The 2011 NFL Draft is in the books, giving us an overall look at which teams won and lost. We'll be going further into depth over the next few days, but we'll start with an early, brief overview of the Seattle Seahawks draft. It was a need-based draft for Seattle without the "sexy" picks we'd normally see. Instead, the Seahawks looked to rebuild their offensive line, secondary and linebacking corps with the draft, filling in small parts with the rest of their picks.
Offensive line: The Seahawks reached with their first two picks, but it's not necessarily a bad thing. Upon further reflection, both picks fill an immediate need and are expected to jump into the mix right away. In the first round, Seattle took Alabama offensive tackle James Carpenter to slide into the right tackle spot opposite Russell Okung. In the third round, after trading down from the second round, the Seahawks took Wisconsin guard John Moffitt, who is expected to start right away at the guard spot
Grade: C+. While they were reaches, the two did fill needs
Defensive back: The Seahawks went after defensive backs en masse during the fifth and sixth rounds, choosing three-in-a-row in an effort to rebuild the secondary. Cornerback Richard Sherman was first and has a familiarity with head coach Pete Carroll. When Carroll was at USC, he recruited Sherman hard, but lost out to Stanford. Sherman plays with a chip on his shoulder and was out to take down the Trojans in college. Later in the fifth round, Carroll went with a small-school defensive back, picking up ball-hawking safety Mark Legree from Appalachian State. Byron Maxwell was the third of the bunch as Carroll looked to create competition in the secondary through the draft.
Linebacker: The Seahawks took two linebackers, both of the outside variety. K.J. Wright will likely be a LEO and was a scheme-based pick. Malcolm Smith is a speedster and was excellent in workouts, but he's an unproven commodity in many ways.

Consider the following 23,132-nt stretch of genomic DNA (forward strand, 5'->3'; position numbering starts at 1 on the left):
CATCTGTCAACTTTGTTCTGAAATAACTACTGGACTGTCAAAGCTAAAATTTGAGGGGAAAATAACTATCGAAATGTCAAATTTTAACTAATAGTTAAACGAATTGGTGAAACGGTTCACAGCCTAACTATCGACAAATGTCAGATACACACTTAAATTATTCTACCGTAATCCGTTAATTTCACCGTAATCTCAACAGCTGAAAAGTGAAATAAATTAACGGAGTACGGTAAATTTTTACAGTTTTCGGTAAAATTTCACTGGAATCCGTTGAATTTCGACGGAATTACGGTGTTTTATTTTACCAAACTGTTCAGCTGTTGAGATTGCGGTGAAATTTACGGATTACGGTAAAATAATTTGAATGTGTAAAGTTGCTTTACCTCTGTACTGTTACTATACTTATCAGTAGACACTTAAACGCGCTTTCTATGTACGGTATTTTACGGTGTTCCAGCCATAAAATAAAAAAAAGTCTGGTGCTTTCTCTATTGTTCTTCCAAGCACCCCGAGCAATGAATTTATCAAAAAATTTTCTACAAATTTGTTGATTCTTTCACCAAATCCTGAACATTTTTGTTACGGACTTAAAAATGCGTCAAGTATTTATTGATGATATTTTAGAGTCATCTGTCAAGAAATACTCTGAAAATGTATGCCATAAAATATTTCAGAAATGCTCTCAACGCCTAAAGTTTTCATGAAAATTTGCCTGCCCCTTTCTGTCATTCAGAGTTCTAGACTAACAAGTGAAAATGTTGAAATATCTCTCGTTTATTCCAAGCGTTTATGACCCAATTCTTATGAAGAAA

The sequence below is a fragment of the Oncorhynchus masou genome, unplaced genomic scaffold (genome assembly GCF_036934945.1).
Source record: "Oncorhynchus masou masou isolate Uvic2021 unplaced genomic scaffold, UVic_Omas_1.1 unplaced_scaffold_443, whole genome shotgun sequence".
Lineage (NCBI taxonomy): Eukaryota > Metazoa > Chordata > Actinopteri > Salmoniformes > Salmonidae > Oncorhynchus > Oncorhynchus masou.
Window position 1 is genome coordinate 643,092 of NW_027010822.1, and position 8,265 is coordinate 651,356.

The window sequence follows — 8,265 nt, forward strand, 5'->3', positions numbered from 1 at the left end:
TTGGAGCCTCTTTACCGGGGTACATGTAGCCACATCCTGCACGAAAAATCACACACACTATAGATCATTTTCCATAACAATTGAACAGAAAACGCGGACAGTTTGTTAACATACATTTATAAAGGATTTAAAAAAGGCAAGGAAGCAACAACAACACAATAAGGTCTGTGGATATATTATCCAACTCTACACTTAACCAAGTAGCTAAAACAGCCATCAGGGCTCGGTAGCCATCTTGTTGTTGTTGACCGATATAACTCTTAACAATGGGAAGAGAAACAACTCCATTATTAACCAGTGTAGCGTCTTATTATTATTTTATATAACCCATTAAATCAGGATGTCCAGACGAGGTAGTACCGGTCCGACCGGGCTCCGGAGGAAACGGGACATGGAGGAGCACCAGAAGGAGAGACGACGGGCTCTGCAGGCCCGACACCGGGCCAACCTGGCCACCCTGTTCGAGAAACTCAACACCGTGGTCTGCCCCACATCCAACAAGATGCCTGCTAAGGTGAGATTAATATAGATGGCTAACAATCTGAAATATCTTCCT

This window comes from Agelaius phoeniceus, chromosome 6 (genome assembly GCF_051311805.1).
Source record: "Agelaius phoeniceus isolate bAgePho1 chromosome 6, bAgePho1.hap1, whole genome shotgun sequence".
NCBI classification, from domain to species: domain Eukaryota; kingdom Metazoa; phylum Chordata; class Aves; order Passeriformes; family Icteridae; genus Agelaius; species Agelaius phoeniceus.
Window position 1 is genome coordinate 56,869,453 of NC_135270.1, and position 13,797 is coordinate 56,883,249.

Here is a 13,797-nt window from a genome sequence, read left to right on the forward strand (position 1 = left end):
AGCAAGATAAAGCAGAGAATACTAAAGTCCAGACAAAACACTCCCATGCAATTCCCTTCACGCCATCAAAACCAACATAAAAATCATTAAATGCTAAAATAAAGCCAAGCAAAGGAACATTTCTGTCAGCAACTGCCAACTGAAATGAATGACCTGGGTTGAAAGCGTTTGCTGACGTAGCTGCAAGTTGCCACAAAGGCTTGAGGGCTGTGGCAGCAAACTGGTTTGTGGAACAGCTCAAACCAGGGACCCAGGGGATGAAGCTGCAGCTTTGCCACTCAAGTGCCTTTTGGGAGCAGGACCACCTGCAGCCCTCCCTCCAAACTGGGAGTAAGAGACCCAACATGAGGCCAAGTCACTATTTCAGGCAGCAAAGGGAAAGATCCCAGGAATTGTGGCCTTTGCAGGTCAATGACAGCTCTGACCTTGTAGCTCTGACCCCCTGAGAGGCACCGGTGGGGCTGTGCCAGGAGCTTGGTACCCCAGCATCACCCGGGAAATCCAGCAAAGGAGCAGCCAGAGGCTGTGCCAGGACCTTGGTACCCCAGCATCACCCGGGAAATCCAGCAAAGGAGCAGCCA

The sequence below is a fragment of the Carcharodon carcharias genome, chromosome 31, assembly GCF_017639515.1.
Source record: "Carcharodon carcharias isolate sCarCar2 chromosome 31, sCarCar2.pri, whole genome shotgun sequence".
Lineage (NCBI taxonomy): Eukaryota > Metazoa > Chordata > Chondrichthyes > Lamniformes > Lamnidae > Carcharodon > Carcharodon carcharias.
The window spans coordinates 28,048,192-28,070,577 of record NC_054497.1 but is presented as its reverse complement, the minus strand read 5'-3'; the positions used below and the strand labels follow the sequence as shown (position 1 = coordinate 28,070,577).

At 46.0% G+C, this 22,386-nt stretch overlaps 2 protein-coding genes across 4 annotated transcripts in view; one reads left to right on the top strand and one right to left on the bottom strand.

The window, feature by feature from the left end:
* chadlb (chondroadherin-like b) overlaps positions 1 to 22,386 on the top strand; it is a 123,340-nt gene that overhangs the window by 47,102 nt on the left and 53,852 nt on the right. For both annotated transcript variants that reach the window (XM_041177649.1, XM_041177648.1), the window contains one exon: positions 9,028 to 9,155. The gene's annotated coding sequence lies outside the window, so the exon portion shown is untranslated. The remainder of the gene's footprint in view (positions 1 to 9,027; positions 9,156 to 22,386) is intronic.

Wide receiver: The Seahawks took just one wide receiver: Kris Durham from Georgia. He's a big redzone target, but was a reach, and likely would've been around in the late rounds. Nothing about him jumps off the page and he seems like little more than depth to sit behind Mike Williams.
Defensive line: The line was a need for the Seahawks and little was done to address it in the draft. Pep Levingston was the only lineman taken and he appears to be little more than depth to back-up Red Bryant.
That's it for position-based grades. These are the parts, but a draft is the sum of all parts. We'll be back with an overall view of the draft shotly.
Check out the rest of our 2011 NFL Draft grades to get caught up on all the picks. We'll be covering the latest news and rumors throughout the entire process in our 2011 NFL Draft StoryStream. Stay with us for more on the draft as it becomes available. Check out our 2011 NFL mock draft StoryStream for even more predictions and projections.